Naomi & Karina Paape
Dear Fellow Felines:
I just heard the most amazing thing! There’s a tortoiseshell (you know, a cat who looks just like me) in Key West who can sail through a flaming hoop as hundreds of adults and children cheer her on. Not only that, but she and her fellow performers climb steps, shimmy up ropes, leap from circus stands, walk a ten foot balance beam that is five feet above the ground and clear hurdles. One of them can even catch flying fish (sushi tossed in his direction). I was, of course, especially thrilled to learn that “Georges” – the aforementioned athletic tortie – has been the star of this “cat show for cat people” for the better part of 14 years.
After Hurricane Georges in 1998, she was one of three kittens rescued by Ringmaster Dominique LeFort. “Without Georges there is no show,” he tells the crowd that gathers every evening at Mallory Square where the setting sun colors the backdrop. Her siblings – “Chopin” and “Mandarina” – have lesser roles in the show, but are equally impressive gymnasts. They are both great at climbing a thickly braided rope, but the aging Chopin needs a jump start.
The whole spectacle reminded me of just how important play is to us felines. I ask you, who wants to chase geckos during monsoon season when we can just hunker down indoors, sprawled out on the folks’ chairs, beds, couches, and all those nooks and crannies in the closets. As much as we all love these lazy days of summer, there is a limit to just how lazyone should be.
While our staff (reminder: dogs have owners, cats have staffs) is encouraged by their doctors to get thirty minutes of exercise a day, we need aim for only fifteen minutes. I am not, however, suggesting that you sign up for the next Marco Island Triathlon. I just want you guys and gals to be the best you can be.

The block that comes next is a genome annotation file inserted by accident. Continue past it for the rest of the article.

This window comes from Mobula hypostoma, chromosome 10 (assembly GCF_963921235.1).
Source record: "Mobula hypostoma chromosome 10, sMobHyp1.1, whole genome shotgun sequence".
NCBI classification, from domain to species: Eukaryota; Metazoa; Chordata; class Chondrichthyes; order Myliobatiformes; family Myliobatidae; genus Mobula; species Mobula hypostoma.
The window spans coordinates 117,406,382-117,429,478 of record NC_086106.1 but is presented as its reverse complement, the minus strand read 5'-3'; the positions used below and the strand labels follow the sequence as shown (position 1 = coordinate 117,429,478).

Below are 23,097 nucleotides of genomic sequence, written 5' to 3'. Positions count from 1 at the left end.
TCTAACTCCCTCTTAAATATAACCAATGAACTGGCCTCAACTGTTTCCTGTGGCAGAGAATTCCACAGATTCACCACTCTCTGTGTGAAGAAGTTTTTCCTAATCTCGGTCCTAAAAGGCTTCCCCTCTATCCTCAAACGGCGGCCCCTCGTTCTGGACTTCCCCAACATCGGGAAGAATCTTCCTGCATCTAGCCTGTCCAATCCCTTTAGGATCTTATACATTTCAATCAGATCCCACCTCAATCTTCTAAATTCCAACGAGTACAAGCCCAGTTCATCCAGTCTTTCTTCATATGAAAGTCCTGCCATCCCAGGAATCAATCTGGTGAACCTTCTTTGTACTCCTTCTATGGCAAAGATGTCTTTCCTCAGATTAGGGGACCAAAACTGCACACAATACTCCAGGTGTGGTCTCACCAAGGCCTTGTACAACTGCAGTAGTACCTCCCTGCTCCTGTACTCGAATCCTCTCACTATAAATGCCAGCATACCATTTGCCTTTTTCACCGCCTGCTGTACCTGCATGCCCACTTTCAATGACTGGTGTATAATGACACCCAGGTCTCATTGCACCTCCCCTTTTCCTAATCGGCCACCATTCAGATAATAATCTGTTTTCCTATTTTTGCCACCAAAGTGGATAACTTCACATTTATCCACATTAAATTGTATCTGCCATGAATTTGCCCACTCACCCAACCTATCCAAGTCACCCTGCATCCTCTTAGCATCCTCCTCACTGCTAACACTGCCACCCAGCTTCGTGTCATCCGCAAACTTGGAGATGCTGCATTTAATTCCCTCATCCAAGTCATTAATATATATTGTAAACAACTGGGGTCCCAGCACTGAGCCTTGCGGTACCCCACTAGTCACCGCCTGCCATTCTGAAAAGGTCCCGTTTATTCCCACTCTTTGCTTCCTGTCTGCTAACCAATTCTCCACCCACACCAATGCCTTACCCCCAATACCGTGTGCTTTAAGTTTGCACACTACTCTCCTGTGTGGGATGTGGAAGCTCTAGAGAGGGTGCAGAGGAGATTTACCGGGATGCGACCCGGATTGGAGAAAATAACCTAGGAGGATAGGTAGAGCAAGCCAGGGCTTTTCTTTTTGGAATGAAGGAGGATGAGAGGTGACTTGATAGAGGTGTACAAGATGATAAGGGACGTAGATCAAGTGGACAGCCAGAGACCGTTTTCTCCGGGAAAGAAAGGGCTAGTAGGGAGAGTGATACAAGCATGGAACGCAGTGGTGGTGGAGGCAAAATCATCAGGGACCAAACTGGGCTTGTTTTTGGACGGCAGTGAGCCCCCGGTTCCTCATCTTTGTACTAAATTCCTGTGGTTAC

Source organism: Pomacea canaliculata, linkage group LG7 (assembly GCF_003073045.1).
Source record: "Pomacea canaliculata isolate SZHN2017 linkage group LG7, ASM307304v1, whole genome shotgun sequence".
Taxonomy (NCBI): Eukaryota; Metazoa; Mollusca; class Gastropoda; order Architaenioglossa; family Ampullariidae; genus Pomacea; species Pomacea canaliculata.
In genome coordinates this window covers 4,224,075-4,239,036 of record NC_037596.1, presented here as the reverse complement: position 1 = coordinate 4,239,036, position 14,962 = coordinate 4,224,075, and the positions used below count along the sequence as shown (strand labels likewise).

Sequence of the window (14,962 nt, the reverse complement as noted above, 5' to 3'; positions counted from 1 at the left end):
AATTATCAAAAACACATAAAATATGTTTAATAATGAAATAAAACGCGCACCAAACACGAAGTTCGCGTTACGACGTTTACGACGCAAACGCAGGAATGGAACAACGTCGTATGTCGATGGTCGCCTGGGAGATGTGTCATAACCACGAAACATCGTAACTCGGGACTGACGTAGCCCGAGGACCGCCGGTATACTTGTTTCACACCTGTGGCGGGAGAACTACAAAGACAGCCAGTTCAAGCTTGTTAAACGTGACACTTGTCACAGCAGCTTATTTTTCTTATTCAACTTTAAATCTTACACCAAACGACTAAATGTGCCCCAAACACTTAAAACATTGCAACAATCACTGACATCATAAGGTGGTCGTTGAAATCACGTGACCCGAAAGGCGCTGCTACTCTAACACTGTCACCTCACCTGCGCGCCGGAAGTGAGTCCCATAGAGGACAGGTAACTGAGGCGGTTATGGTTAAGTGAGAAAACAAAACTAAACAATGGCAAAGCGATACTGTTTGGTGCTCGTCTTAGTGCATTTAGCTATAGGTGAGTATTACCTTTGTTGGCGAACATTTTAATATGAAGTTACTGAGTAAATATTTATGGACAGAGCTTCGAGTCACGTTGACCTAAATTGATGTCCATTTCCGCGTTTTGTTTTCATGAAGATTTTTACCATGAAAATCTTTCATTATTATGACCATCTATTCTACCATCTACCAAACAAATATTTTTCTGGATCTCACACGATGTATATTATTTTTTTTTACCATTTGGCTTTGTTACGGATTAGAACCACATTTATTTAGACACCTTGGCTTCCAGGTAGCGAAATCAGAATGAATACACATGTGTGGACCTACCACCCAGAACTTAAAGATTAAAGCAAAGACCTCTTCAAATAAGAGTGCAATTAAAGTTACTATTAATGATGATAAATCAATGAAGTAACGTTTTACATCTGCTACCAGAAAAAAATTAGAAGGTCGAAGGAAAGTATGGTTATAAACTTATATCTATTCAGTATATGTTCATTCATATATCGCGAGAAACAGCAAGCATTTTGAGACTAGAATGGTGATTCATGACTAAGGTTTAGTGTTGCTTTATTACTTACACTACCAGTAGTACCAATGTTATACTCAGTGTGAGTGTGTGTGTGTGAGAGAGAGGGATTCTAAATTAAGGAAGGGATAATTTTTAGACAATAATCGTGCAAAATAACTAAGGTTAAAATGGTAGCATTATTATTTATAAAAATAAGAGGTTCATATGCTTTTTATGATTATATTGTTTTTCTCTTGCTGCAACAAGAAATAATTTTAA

You will of course need to educate your staff in the ways of cat play. Just throwing down some catnip isn’t going to cut it. We thrive on interactive play because it so thoroughly challenges our predatory instincts; it also enhances our bonds with our persons. Great toys are “da bird” and the “cat dancer,” available at most pet stores. Both toys encourage stalking and pouncing behavior which is great for our reflexes and waistlines. I have heard tell of some amazing acrobatics while chasing down the feathers: leaping, lunging, backflips, big air and somersaults. You’ll need to make a list for your staff so they can find the right toy and ask the right questions. Some of you might want to add a laser toy to that list, as well as pingpong balls, and some of those cute felt mice. If you have already tapped out the monthly budget, request a paper grocery bag or empty cardboard box. It is, however, crucial that you put the more dangerous toys away when the day’s playtime is over. Otherwise, you’re well being is in jeopardy.